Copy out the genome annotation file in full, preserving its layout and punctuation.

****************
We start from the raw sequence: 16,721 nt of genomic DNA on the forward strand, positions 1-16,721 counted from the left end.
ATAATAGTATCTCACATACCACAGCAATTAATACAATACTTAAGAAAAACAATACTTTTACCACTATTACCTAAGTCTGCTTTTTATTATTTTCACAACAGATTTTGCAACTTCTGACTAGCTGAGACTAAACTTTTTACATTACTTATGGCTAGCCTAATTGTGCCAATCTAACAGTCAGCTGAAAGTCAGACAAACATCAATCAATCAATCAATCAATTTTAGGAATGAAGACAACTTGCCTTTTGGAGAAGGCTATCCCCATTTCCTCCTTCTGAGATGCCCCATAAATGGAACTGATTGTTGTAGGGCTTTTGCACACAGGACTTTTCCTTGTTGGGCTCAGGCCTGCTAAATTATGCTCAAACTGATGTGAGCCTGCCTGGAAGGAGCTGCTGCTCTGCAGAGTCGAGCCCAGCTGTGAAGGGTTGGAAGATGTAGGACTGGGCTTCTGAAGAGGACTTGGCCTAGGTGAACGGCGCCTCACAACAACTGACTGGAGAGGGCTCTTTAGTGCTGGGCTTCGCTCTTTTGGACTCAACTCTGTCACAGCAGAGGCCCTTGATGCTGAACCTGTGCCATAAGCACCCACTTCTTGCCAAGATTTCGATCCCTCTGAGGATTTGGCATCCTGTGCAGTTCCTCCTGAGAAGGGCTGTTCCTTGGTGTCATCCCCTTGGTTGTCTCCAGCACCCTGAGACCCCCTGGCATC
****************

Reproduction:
We start from the raw sequence: 16,721 nt of genomic DNA on the forward strand, positions 1-16,721 counted from the left end.
ATAATAGTATCTCACATACCACAGCAATTAATACAATACTTAAGAAAAACAATACTTTTACCACTATTACCTAAGTCTGCTTTTTATTATTTTCACAACAGATTTTGCAACTTCTGACTAGCTGAGACTAAACTTTTTACATTACTTATGGCTAGCCTAATTGTGCCAATCTAACAGTCAGCTGAAAGTCAGACAAACATCAATCAATCAATCAATCAATTTTAGGAATGAAGACAACTTGCCTTTTGGAGAAGGCTATCCCCATTTCCTCCTTCTGAGATGCCCCATAAATGGAACTGATTGTTGTAGGGCTTTTGCACACAGGACTTTTCCTTGTTGGGCTCAGGCCTGCTAAATTATGCTCAAACTGATGTGAGCCTGCCTGGAAGGAGCTGCTGCTCTGCAGAGTCGAGCCCAGCTGTGAAGGGTTGGAAGATGTAGGACTGGGCTTCTGAAGAGGACTTGGCCTAGGTGAACGGCGCCTCACAACAACTGACTGGAGAGGGCTCTTTAGTGCTGGGCTTCGCTCTTTTGGACTCAACTCTGTCACAGCAGAGGCCCTTGATGCTGAACCTGTGCCATAAGCACCCACTTCTTGCCAAGATTTCGATCCCTCTGAGGATTTGGCATCCTGTGCAGTTCCTCCTGAGAAGGGCTGTTCCTTGGTGTCATCCCCTTGGTTGTCTCCAGCACCCTGAGACCCCCTGGCATC